November 6th, 2012
Release length: 44:54
Malediction has a superb mixture of sharpness and roaring deeper tones. The crisp production finds the sharp guitars working well to create a rather sinister sound against the low-tuned bass that thunders through the mix loudly, if not ratteling enough to be picked up in the mix. The bass kicks of the drum kit sound fantastic with a strong click that is masked by the deeper output of the snares, as well as the higher level cymbals that sound fantastic amid the rest of the chaos, a sound backed with a stern rhaspier performance that has a nice bit of range to the enthusiasm it brings. This works for the largely hostile and angry performance Ragnarok brings with them to each and every song.
Much of the album has a faster pace and is built largely around furious drumming with sinister or haunting guitar work. “Demon in my View” is a superb example of this, and how it should be done. The drums still offer a good amount of range in the snares and cymbals, while the bass kicks just hammer away at machinegun-like speed, as do the guitars. However, the leads often divert slightly for the sake of melody of rhythm. The song has some riffs that focus a lot on timing with a few gaps between, though the chorus is instantly infectious with some of the hooks that come through to make a rather melancholic chorus that the energetic vocals clearly feed off of, making this one of the most enjoyable songs on the album, even over the starting track “Blood of Saints.” That one opens the album well though, using a somewhat cinematic introduction that is grim and burdening in it’s symphonic prowess before the guitars rip into it with slow, but suiting chords. A little more than a minute in, the music hits like being kicked right in the gut, grabbing you by the throat with its speed and unleashed hatred as it screams in your face, demanding your headbanging obedience. It does loosen up a bit for some passages that end up more along a mid-pace. It sounds great, but the aggression seems to be put on hold slightly for these areas, dampening the festivities a little more than perhaps expected. But, this doesn’t stop the other songs from hitting you the same way.
That fury is felt in many others, including “Divide et Impera,” though it isn’t one of the most unique offerings here. I tis, however, one of the most hostile. The grim chords are simply unsetteling in many of the bridges, though they take on a lower tone with some additional complexity in the main riffs, weaving a dark and sinister atmosphere that the matching deeper rhasps play off of well, getting straight to the point with each passing second, an attitude felt on more than just this song. The intensity does start to die off a bit from this point, though some great cuts do still exist. “Fade into Obscurity” is definitely one of them, being far less intimidating, but still incorporating some melancholic riffs with a hint of hostility. The atmosphere is what becomes key here, and the music itself is just generally infectious, though not quite as heavy. Much of this can also be said for the previous “The Elevenfold Seal,” though it does have a bit more energy throughout, leading to a tighter performance all around that will have your head bobbing along more like instinct than a willfull acknowledgement of the song’s obvious rhythm.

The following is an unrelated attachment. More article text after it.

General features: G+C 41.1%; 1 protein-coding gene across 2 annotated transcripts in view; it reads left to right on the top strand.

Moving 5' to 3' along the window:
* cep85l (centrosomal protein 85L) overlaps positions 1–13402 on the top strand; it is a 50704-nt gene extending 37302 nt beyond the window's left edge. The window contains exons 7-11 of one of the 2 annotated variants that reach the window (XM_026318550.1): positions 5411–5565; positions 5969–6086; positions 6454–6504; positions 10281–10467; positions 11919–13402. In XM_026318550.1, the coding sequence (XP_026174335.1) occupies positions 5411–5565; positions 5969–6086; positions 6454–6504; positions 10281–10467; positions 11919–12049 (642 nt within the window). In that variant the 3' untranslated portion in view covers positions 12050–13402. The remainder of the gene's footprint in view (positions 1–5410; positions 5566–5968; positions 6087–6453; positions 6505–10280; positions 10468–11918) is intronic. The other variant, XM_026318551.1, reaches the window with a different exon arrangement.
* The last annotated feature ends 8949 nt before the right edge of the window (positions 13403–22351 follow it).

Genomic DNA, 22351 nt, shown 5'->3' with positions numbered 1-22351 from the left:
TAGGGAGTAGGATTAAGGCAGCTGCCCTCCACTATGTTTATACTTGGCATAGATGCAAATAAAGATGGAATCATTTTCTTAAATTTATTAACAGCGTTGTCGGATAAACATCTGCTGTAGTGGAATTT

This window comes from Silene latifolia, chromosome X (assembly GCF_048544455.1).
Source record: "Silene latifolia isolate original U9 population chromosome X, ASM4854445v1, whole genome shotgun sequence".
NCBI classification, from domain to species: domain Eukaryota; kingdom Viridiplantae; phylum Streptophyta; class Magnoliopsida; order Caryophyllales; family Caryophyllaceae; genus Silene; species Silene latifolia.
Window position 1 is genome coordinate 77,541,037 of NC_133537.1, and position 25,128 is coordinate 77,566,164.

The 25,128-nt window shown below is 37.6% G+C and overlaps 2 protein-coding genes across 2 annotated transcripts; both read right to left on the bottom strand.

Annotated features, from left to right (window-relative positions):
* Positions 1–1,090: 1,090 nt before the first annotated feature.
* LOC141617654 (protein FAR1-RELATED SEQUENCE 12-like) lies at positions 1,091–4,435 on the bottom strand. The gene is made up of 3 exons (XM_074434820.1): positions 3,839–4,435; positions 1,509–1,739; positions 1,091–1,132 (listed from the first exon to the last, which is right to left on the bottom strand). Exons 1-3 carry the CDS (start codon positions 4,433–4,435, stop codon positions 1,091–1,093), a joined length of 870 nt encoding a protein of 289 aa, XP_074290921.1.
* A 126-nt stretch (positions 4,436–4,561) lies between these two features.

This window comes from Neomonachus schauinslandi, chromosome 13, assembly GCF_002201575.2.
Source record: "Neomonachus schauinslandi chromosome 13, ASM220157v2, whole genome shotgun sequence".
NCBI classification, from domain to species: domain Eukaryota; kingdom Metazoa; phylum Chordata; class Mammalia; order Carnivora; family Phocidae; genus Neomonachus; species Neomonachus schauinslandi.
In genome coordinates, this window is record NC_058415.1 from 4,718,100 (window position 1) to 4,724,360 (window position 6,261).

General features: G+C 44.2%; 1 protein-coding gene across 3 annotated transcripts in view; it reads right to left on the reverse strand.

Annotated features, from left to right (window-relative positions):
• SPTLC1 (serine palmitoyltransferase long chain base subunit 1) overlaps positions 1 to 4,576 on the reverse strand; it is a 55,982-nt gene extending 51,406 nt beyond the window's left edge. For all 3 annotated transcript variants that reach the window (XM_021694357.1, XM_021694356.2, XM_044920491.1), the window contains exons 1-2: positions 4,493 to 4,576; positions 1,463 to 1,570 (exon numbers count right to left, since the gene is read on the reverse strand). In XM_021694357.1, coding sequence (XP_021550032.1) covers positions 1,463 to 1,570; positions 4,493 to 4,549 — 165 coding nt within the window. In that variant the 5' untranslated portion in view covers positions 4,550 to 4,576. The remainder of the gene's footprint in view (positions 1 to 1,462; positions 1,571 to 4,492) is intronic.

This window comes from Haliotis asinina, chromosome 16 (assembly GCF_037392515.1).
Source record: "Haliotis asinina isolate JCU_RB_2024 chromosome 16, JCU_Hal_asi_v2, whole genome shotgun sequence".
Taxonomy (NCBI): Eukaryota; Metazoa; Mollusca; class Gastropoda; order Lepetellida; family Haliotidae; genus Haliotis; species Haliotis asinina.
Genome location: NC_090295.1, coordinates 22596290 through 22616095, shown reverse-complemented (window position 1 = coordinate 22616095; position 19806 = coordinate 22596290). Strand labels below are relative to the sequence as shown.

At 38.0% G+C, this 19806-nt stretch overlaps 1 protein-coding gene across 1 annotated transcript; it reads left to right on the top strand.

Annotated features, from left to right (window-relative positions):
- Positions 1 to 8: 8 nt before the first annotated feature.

There’s no denying that “(Dolce et Decorum est) Pro Patria Mori” is as violent and aggressive a track, but there’s also a unique grand, almost epic sound to much of the song, especially in the chorus and towards the end of the song. This actually boosts the song’s overall intensity. This often makes the atmosphere a bit more emotional, causing it to sound richer and tighter in execution. “Dystocratic” isn’t quite as jaw-dropping, aggressive, or even as grand as the previous song. This stems largely from the speed being a little less than normal, enough for it to become pretty obvious. This also lowers the energy captured. While it’s not one of the most engaging, it stands out on a far different scale. There are some catchy, rather morbid riffs that are a bit depressing at times, an environment that is greatly felt throughout the song.
While the latter half of the album does slowly start to lose the bite and enthusiasm that makes the first part stand out so well, Malediction is still a superbly furious and aggressive Black Metal album. The audio quality here is fantastic, being rather crisp and clear without losing any of the bite, all the while carving their hatred into your skull with rather impressive speeds and melodies. There’s plenty of great songs that will stand out way beyond that initial spin, such as “Blood of Saints,” “Demon in my View,” and “(Dolce et Decorum est) Pro Patria Mori” just to name a few. Fans of Ragnarok definitely won’t be let down by this album, as will those just looking for a solid release in the Black Metal field, making this a recording well worth keeping an eye out for the next time you happen to be out shopping at your favorite physical or on-line Metal retailer or distributor.
01. Blood of Saints – 5:00
02. Demon in my View – 4:03
03. Necromantic Summoning Ritual – 4:10
04. Divide et Impera – 4:17
05. (Dolce et Decorum est) Pro Patria Mori – 4:10
06. Dystocratic – 4:50
07. Iron Cross – Posthumous – 4:49
08. The Elevenfold Seal – 4:53
09. Fade into Obscurity – 5:15
10. Sword of Damocles – 3:27
|Initial Pressing Score: 8/10
Digital review copy of this release provided by Agonia Records.